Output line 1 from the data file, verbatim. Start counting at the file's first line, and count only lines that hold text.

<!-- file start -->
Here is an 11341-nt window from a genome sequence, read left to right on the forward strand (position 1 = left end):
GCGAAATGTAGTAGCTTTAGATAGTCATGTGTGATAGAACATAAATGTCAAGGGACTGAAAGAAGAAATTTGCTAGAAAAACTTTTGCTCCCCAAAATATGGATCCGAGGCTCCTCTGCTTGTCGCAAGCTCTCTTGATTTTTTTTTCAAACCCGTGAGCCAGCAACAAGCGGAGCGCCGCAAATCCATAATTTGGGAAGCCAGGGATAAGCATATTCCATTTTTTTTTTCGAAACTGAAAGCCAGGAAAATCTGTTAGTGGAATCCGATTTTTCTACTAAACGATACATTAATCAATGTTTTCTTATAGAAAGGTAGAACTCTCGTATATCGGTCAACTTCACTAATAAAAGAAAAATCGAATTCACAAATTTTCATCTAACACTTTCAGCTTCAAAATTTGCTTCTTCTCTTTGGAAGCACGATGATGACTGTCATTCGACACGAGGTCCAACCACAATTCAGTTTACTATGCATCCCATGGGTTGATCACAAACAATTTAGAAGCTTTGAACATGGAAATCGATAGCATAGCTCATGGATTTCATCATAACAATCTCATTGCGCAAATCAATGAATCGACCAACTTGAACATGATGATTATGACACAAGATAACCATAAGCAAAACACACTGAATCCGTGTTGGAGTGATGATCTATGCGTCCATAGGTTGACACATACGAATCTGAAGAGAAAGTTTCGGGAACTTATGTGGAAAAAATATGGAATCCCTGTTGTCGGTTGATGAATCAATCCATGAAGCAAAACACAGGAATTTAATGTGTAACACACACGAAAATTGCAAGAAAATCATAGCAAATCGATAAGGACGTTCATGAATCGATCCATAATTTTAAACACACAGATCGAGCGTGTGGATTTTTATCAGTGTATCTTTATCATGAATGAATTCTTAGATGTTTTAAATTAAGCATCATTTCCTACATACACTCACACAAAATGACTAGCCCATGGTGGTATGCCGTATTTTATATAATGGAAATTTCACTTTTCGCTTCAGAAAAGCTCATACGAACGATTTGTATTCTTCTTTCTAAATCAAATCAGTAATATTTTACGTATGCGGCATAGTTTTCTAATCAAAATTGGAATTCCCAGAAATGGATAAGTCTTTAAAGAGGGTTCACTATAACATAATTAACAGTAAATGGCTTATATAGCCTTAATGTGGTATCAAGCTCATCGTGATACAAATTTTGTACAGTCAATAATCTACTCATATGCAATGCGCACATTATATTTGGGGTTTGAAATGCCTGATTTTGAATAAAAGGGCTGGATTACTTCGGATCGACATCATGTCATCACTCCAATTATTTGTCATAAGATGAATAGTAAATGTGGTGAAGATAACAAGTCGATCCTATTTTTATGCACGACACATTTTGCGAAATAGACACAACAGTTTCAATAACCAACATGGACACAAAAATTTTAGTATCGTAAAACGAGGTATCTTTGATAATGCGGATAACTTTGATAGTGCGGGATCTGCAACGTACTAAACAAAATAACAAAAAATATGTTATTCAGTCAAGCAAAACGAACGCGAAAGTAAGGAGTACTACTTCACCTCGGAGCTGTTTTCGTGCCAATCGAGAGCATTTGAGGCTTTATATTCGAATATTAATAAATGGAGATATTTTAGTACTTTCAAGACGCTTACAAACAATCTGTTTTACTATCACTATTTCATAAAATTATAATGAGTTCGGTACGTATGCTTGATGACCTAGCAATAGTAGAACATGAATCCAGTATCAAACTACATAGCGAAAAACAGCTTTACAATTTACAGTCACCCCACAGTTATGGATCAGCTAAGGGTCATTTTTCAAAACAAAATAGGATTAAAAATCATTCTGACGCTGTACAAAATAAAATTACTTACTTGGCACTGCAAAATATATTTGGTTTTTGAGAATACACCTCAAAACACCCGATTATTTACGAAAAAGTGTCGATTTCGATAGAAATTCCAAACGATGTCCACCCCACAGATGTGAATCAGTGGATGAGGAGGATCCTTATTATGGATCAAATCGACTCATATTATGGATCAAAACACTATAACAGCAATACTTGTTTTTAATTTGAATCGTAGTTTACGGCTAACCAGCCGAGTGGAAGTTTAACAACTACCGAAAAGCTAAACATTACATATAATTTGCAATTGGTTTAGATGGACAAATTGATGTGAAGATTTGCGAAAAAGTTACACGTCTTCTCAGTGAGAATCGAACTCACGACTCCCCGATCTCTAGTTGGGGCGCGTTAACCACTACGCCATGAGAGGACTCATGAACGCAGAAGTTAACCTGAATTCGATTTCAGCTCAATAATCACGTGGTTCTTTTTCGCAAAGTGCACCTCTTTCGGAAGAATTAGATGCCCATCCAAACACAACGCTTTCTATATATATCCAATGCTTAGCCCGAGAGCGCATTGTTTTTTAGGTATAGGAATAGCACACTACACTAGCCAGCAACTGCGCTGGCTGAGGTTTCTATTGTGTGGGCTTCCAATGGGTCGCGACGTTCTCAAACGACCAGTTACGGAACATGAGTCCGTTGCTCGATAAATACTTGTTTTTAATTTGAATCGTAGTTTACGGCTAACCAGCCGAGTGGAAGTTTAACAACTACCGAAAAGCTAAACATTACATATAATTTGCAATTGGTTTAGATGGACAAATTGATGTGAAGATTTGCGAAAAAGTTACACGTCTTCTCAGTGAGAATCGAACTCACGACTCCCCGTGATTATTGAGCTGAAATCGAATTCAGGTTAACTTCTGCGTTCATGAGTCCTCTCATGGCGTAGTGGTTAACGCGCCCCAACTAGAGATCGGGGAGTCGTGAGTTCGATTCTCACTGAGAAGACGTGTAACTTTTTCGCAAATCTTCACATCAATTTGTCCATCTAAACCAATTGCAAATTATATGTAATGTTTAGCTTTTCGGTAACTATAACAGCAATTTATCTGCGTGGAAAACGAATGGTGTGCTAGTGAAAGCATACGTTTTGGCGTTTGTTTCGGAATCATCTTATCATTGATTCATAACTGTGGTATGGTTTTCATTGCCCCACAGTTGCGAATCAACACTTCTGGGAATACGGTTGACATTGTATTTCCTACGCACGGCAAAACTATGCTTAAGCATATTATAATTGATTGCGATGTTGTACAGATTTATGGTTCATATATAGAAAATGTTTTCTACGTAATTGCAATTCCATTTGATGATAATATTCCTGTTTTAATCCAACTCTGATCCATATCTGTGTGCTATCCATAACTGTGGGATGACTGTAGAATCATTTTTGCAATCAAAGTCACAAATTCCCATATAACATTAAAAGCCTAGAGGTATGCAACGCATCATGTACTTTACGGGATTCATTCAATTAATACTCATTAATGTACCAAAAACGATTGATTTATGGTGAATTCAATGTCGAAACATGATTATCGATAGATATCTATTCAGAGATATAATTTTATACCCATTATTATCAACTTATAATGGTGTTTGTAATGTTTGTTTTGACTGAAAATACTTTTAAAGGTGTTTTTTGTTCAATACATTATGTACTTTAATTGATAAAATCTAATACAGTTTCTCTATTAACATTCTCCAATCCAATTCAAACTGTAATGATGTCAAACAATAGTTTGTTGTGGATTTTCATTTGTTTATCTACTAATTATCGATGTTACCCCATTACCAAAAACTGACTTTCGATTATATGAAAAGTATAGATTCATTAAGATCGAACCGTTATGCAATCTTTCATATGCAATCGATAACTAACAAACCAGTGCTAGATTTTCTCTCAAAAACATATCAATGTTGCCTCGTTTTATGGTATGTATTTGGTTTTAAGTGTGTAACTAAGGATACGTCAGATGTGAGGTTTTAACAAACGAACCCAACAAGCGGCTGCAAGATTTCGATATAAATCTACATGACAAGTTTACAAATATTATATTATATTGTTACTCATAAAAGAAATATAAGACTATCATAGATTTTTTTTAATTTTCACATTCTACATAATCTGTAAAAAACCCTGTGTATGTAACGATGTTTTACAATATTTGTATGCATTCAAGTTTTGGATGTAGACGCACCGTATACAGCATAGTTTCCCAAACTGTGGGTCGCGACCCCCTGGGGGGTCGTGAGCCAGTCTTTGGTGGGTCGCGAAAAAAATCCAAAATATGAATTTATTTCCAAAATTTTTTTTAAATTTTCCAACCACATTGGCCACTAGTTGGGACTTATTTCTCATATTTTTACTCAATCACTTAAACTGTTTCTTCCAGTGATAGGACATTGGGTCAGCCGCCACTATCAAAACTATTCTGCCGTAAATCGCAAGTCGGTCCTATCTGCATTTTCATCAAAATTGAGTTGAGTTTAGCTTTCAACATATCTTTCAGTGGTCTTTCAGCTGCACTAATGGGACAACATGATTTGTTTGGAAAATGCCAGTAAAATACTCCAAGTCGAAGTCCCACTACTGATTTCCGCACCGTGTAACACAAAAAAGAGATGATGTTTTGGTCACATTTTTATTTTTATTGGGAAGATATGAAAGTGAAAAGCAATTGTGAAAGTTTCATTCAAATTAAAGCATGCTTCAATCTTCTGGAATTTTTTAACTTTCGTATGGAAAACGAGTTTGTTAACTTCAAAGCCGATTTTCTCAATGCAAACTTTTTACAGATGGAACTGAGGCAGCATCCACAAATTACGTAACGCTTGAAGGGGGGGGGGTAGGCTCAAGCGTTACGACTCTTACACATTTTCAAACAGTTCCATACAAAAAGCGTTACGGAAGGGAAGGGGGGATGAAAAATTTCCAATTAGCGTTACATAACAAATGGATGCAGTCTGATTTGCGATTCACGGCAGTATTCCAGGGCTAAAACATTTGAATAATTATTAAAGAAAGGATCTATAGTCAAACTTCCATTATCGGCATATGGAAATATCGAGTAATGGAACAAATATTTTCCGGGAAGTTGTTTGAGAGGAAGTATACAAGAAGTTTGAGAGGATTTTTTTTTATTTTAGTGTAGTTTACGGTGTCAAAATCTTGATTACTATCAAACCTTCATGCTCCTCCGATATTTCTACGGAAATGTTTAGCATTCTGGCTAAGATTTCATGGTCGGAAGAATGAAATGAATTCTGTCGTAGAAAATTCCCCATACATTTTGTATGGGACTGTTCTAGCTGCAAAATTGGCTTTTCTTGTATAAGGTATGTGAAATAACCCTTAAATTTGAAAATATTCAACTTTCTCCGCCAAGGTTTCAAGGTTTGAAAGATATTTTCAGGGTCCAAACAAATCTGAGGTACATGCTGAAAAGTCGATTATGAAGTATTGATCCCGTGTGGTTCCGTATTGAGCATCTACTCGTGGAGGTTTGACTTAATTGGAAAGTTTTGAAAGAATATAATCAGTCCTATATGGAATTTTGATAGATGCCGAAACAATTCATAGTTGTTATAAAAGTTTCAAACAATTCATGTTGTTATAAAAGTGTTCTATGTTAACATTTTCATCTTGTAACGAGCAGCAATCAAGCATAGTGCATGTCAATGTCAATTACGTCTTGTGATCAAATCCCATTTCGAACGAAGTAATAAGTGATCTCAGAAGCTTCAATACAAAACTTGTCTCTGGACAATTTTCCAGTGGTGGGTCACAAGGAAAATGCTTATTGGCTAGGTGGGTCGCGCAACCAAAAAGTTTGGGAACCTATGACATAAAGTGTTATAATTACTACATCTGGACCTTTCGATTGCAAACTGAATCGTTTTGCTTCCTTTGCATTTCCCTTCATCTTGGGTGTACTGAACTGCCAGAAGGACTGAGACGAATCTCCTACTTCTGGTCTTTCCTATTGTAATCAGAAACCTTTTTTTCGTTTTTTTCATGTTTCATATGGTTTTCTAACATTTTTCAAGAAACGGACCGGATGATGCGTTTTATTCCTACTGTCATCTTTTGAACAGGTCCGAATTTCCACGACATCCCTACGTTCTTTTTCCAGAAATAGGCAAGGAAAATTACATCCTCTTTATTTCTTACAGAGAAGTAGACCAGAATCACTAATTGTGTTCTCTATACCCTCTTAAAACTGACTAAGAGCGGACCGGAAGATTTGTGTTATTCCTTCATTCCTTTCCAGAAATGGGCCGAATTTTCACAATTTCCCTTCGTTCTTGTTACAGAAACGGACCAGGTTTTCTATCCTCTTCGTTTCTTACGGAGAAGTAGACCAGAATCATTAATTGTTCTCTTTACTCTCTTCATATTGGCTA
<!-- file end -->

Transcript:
Here is an 11341-nt window from a genome sequence, read left to right on the forward strand (position 1 = left end):